Osteosarcoma is a malignant bone cancer that predominantly affects young adults and children. Current treatments include pre-operative chemotherapy, followed by surgical removal of the tumor or amputation, and post-operative chemotherapy. However, despite several decades of study, a significant fraction of patients are refractory to these treatments and overall survival rates remain at only ~60%. Clearly, new therapeutic strategies to combat osteosarcoma need to be defined. One characteristic of osteosarcoma tumor cells that distinguishes them from normal cells is that they frequently harbor twice the normal number of chromosomes and are considered near tetraploid. Tetraploidy is known to facilitate tumor initiation, progression, and relapse. Consequently, tetraploidy confers poor clinical prognosis. Countering this oncogenic effect is a tumor suppressive pathway that restrains the proliferation of tetraploid cells by promoting a durable G1 cell cycle arrest and cellular senescence. We recently demonstrated that signaling from the Hippo tumor suppressor pathway represents this underlying mechanism. Notably, analysis of a broad spectrum of human cancers reveals that high-ploidy tumors, including osteosarcoma, frequently adapt to overcome Hippo signaling, suggesting that functional inactivation or bypass of this pathway may be a prerequisite for the development and/or progression of such tumors. This has an exciting clinical implication: that reactivation of Hippo signaling may be specifically lethal to near-tetraploid cancer cells while having limited effects on normal diploid cells (ploidy-specific lethality). However, mutations in known components of the Hippo pathway are rare, and thus the underlying mechanisms that disable Hippo signaling in near-tetraploid cancer cells remain elusive. Consequently, therapeutic approaches to reactivate this tumor suppressive pathway have been slow to develop. The aims in this proposal are therefore designed to 1) identify common genetic adaptations that enable bypass of Hippo pathway signaling, and 2) to determine the effect of Hippo pathway reactivation on cell viability in near-tetraploid cancer cells. This work has the potential to reveal new therapeutic avenues that selectively kill near-tetraploid osteosarcoma cancer cells while sparing the normal diploid cells from which they originated.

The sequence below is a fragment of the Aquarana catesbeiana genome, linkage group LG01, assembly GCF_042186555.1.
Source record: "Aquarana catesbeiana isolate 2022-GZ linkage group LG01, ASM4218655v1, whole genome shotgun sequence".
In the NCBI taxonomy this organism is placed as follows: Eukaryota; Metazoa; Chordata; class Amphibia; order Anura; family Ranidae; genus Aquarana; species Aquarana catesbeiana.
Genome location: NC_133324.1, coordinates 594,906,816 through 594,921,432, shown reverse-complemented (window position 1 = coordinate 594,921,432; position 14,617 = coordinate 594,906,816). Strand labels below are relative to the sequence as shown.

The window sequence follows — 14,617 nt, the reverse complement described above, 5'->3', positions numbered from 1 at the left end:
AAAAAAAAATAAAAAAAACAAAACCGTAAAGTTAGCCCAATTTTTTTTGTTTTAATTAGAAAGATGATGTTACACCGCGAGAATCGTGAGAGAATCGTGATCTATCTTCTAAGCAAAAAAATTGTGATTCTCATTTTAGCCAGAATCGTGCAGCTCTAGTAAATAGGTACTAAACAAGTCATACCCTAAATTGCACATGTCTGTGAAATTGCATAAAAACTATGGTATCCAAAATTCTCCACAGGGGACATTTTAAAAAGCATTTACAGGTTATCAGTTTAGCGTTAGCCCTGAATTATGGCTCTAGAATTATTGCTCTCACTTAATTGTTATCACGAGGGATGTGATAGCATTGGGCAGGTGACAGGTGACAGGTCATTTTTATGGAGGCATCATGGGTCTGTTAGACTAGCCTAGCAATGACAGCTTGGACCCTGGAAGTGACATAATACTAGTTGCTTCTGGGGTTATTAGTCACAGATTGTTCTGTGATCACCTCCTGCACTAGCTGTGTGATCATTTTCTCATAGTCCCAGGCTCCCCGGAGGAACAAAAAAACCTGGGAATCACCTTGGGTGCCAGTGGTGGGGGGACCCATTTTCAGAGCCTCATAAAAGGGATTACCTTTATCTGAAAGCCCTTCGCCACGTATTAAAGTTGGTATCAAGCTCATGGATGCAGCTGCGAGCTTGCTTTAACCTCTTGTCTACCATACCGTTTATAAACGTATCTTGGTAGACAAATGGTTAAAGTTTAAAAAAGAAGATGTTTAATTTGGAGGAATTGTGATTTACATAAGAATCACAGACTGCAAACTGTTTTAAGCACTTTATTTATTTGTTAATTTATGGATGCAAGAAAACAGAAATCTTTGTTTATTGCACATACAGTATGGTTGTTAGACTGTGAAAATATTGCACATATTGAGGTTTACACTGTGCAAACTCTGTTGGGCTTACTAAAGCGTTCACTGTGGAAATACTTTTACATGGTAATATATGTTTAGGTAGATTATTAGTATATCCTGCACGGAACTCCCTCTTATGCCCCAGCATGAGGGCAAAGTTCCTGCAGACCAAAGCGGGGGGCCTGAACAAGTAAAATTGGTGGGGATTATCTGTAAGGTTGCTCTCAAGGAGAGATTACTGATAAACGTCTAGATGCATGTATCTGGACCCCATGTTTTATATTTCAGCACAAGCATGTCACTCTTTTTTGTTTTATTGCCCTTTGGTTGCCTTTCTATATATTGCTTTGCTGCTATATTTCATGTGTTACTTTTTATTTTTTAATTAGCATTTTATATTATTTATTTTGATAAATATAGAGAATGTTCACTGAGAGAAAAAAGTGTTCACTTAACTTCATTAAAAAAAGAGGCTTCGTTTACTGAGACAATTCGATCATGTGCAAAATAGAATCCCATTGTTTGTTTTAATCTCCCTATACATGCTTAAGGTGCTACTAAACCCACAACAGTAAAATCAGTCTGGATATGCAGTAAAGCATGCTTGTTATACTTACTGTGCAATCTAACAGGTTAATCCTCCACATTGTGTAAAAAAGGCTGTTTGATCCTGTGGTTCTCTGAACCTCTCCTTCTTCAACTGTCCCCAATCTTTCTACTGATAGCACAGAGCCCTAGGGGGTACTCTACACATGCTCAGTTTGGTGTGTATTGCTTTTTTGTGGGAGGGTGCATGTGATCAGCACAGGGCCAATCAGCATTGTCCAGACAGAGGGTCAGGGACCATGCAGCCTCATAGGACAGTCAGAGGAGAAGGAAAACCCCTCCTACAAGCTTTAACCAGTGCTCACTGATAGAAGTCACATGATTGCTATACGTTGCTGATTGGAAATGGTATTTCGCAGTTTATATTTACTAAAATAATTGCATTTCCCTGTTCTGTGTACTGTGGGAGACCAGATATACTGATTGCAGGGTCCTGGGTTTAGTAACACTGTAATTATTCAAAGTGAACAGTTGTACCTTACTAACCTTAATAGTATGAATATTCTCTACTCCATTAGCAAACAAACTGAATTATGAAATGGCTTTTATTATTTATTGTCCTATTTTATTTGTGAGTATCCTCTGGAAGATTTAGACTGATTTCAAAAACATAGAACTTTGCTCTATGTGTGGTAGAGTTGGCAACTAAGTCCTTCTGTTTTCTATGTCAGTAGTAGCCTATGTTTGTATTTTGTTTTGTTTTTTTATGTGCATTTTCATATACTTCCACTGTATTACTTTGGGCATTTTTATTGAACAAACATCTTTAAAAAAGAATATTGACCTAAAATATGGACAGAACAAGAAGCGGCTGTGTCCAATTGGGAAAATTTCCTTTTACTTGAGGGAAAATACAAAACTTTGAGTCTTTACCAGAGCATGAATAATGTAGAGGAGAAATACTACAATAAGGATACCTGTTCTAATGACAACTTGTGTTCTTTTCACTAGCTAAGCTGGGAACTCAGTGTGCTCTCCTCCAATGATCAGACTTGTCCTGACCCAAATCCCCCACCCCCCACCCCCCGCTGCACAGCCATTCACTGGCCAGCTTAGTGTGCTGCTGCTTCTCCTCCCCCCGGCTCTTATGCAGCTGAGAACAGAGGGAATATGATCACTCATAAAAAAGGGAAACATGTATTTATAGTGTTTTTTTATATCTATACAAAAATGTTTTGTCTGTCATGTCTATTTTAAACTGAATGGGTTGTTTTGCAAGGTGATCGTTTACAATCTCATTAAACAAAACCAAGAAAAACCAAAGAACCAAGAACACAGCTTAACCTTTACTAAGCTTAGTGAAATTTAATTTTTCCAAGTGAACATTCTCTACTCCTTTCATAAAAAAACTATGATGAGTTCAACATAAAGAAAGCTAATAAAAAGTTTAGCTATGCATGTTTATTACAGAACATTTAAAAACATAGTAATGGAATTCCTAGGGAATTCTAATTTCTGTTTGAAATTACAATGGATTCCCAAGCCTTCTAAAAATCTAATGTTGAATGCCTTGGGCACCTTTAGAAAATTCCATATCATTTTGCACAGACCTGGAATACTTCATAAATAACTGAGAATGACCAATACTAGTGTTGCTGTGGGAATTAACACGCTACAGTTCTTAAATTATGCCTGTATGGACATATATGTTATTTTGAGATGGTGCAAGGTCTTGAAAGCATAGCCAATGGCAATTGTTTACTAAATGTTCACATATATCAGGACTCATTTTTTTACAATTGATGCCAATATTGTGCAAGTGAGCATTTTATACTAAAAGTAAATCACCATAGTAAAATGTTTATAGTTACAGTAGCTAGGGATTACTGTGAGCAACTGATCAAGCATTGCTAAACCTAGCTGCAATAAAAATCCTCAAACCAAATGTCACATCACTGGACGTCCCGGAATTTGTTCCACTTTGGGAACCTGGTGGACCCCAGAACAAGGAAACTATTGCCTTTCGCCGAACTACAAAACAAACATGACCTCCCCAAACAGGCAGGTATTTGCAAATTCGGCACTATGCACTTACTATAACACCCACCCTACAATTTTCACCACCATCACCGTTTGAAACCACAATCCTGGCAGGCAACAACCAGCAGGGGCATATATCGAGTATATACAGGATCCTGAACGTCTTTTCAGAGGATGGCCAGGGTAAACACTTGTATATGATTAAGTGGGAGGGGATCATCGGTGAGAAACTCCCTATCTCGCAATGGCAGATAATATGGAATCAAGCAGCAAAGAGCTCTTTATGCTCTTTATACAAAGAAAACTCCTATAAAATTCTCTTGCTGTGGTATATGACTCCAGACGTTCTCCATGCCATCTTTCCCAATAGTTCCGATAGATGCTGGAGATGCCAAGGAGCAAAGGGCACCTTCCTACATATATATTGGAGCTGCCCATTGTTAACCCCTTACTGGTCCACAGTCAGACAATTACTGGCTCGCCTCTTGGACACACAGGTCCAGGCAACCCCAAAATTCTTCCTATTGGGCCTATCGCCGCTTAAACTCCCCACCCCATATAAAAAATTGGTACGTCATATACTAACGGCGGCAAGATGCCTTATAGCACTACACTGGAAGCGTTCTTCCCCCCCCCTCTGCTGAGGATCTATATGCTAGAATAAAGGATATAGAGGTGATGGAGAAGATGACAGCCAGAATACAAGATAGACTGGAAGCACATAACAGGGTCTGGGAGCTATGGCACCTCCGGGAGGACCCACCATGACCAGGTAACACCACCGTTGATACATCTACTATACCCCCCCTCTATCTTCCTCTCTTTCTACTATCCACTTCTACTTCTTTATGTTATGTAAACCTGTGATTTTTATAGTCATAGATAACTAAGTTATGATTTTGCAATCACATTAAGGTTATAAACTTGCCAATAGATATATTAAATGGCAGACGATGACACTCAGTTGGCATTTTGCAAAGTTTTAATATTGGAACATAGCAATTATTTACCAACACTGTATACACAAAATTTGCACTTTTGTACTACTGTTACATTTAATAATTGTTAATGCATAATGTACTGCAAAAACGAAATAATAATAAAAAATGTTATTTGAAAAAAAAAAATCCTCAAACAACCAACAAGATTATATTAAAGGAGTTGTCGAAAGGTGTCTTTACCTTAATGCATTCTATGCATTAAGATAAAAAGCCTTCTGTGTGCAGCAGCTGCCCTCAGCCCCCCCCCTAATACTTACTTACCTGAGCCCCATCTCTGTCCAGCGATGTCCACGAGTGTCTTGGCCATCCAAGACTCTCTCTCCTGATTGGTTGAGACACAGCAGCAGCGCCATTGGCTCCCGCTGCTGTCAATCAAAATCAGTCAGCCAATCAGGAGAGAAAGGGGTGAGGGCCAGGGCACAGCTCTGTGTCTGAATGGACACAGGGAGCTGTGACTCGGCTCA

Neil Ganem, PhD, Boston University School of Medicine
Recipient of the: $50,000 Alexander Burdo Research Award